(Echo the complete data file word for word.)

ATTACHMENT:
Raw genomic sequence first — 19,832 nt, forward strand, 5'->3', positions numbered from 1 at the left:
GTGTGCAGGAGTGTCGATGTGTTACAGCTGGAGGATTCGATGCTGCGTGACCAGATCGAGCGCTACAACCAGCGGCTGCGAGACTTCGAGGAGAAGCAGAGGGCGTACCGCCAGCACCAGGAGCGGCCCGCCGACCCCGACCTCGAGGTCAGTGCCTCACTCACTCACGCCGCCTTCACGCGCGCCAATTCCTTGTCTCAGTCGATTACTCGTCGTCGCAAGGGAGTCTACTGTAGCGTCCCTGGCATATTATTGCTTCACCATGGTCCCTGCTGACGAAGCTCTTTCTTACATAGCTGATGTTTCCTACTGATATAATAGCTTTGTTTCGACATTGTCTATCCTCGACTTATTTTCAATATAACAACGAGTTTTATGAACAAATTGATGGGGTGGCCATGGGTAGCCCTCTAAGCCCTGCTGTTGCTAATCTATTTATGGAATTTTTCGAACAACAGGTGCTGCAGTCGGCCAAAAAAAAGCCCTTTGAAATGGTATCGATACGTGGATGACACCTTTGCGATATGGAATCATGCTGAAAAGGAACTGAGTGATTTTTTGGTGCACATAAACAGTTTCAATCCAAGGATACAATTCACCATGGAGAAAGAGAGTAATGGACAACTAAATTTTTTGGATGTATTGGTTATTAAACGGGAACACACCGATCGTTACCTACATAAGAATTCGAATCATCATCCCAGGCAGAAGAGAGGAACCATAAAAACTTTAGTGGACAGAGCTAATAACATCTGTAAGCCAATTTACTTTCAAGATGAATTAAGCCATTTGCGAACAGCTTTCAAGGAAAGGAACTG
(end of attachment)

Raw genomic sequence first — 19,832 nt, forward strand, 5'->3', positions numbered from 1 at the left:
GTGTGCAGGAGTGTCGATGTGTTACAGCTGGAGGATTCGATGCTGCGTGACCAGATCGAGCGCTACAACCAGCGGCTGCGAGACTTCGAGGAGAAGCAGAGGGCGTACCGCCAGCACCAGGAGCGGCCCGCCGACCCCGACCTCGAGGTCAGTGCCTCACTCACTCACGCCGCCTTCACGCGCGCCAATTCCTTGTCTCAGTCGATTACTCGTCGTCGCAAGGGAGTCTACTGTAGCGTCCCTGGCATATTATTGCTTCACCATGGTCCCTGCTGACGAAGCTCTTTCTTACATAGCTGATGTTTCCTACTGATATAATAGCTTTGTTTCGACATTGTCTATCCTCGACTTATTTTCAATATAACAACGAGTTTTATGAACAAATTGATGGGGTGGCCATGGGTAGCCCTCTAAGCCCTGCTGTTGCTAATCTATTTATGGAATTTTTCGAACAACAGGTGCTGCAGTCGGCCAAAAAAAAGCCCTTTGAAATGGTATCGATACGTGGATGACACCTTTGCGATATGGAATCATGCTGAAAAGGAACTGAGTGATTTTTTGGTGCACATAAACAGTTTCAATCCAAGGATACAATTCACCATGGAGAAAGAGAGTAATGGACAACTAAATTTTTTGGATGTATTGGTTATTAAACGGGAACACACCGATCGTTACCTACATAAGAATTCGAATCATCATCCCAGGCAGAAGAGAGGAACCATAAAAACTTTAGTGGACAGAGCTAATAACATCTGTAAGCCAATTTACTTTCAAGATGAATTAAGCCATTTGCGAACAGCTTTCAAGGAAAGGAACTG